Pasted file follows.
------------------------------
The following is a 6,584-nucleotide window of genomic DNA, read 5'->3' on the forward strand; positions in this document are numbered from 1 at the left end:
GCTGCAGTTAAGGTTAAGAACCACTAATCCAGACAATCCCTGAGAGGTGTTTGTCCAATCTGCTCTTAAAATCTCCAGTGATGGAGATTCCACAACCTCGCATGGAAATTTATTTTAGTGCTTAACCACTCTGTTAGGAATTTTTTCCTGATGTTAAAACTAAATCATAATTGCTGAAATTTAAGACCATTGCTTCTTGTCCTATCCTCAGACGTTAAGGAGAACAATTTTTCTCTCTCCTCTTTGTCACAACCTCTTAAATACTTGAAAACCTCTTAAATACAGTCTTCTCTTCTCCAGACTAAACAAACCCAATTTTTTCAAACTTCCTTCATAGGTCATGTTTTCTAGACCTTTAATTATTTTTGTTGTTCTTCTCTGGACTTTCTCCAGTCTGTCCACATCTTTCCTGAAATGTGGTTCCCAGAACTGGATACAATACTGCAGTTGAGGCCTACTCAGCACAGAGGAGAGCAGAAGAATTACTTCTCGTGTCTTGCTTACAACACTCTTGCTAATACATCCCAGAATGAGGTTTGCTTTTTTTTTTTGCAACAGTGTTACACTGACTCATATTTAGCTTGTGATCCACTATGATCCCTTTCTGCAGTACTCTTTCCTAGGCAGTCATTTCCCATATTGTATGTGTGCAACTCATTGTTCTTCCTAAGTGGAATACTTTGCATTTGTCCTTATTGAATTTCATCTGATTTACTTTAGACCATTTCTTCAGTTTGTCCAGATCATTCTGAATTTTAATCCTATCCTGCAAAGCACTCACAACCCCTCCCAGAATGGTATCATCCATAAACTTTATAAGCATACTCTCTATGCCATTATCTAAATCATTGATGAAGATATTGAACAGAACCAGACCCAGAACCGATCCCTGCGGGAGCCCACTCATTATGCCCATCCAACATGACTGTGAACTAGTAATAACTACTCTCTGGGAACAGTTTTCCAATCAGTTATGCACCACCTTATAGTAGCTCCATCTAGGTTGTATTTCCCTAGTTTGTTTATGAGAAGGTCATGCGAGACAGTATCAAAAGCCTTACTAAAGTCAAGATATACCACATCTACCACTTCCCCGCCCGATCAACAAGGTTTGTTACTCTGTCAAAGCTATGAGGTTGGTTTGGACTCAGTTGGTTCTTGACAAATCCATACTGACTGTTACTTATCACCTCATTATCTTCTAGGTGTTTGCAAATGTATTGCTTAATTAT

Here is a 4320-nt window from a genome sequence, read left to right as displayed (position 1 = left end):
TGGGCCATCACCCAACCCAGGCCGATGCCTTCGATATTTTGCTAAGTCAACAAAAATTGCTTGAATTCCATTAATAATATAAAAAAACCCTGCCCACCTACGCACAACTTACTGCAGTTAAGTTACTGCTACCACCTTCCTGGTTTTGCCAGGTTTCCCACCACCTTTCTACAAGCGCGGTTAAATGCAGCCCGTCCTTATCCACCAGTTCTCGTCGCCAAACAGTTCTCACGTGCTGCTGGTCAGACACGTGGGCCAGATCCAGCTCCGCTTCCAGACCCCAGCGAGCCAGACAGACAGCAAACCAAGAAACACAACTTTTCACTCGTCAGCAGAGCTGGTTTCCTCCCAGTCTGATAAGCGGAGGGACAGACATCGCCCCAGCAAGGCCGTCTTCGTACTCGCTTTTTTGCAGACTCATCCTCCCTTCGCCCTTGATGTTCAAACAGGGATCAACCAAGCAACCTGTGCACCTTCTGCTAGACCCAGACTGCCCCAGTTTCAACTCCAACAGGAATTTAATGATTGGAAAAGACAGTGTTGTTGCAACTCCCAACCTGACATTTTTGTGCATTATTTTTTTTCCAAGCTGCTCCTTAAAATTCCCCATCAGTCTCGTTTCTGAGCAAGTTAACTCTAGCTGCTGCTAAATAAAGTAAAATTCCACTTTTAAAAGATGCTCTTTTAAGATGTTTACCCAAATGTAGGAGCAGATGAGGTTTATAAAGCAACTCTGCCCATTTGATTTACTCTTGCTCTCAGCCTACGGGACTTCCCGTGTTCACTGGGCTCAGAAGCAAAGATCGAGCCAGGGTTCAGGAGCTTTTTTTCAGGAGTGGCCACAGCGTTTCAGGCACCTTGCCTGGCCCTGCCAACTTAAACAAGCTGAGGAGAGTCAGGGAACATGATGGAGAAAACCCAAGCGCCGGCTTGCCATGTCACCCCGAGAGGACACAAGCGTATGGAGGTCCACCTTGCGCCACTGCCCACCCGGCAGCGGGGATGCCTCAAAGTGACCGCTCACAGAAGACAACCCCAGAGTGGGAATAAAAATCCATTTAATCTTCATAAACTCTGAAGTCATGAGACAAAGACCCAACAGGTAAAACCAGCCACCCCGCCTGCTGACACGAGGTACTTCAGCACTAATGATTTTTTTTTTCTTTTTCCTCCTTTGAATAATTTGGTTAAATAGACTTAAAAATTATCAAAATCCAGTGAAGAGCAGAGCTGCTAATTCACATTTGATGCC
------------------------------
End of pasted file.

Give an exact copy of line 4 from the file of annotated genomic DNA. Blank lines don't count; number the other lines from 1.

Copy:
TGGGCCATCACCCAACCCAGGCCGATGCCTTCGATATTTTGCTAAGTCAACAAAAATTGCTTGAATTCCATTAATAATATAAAAAAACCCTGCCCACCTACGCACAACTTACTGCAGTTAAGTTACTGCTACCACCTTCCTGGTTTTGCCAGGTTTCCCACCACCTTTCTACAAGCGCGGTTAAATGCAGCCCGTCCTTATCCACCAGTTCTCGTCGCCAAACAGTTCTCACGTGCTGCTGGTCAGACACGTGGGCCAGATCCAGCTCCGCTTCCAGACCCCAGCGAGCCAGACAGACAGCAAACCAAGAAACACAACTTTTCACTCGTCAGCAGAGCTGGTTTCCTCCCAGTCTGATAAGCGGAGGGACAGACATCGCCCCAGCAAGGCCGTCTTCGTACTCGCTTTTTTGCAGACTCATCCTCCCTTCGCCCTTGATGTTCAAACAGGGATCAACCAAGCAACCTGTGCACCTTCTGCTAGACCCAGACTGCCCCAGTTTCAACTCCAACAGGAATTTAATGATTGGAAAAGACAGTGTTGTTGCAACTCCCAACCTGACATTTTTGTGCATTATTTTTTTTCCAAGCTGCTCCTTAAAATTCCCCATCAGTCTCGTTTCTGAGCAAGTTAACTCTAGCTGCTGCTAAATAAAGTAAAATTCCACTTTTAAAAGATGCTCTTTTAAGATGTTTACCCAAATGTAGGAGCAGATGAGGTTTATAAAGCAACTCTGCCCATTTGATTTACTCTTGCTCTCAGCCTACGGGACTTCCCGTGTTCACTGGGCTCAGAAGCAAAGATCGAGCCAGGGTTCAGGAGCTTTTTTTCAGGAGTGGCCACAGCGTTTCAGGCACCTTGCCTGGCCCTGCCAACTTAAACAAGCTGAGGAGAGTCAGGGAACATGATGGAGAAAACCCAAGCGCCGGCTTGCCATGTCACCCCGAGAGGACACAAGCGTATGGAGGTCCACCTTGCGCCACTGCCCACCCGGCAGCGGGGATGCCTCAAAGTGACCGCTCACAGAAGACAACCCCAGAGTGGGAATAAAAATCCATTTAATCTTCATAAACTCTGAAGTCATGAGACAAAGACCCAACAGGTAAAACCAGCCACCCCGCCTGCTGACACGAGGTACTTCAGCACTAATGATTTTTTTTTTCTTTTTCCTCCTTTGAATAATTTGGTTAAATAGACTTAAAAATTATCAAAATCCAGTGAAGAGCAGAGCTGCTAATTCACATTTGATGCC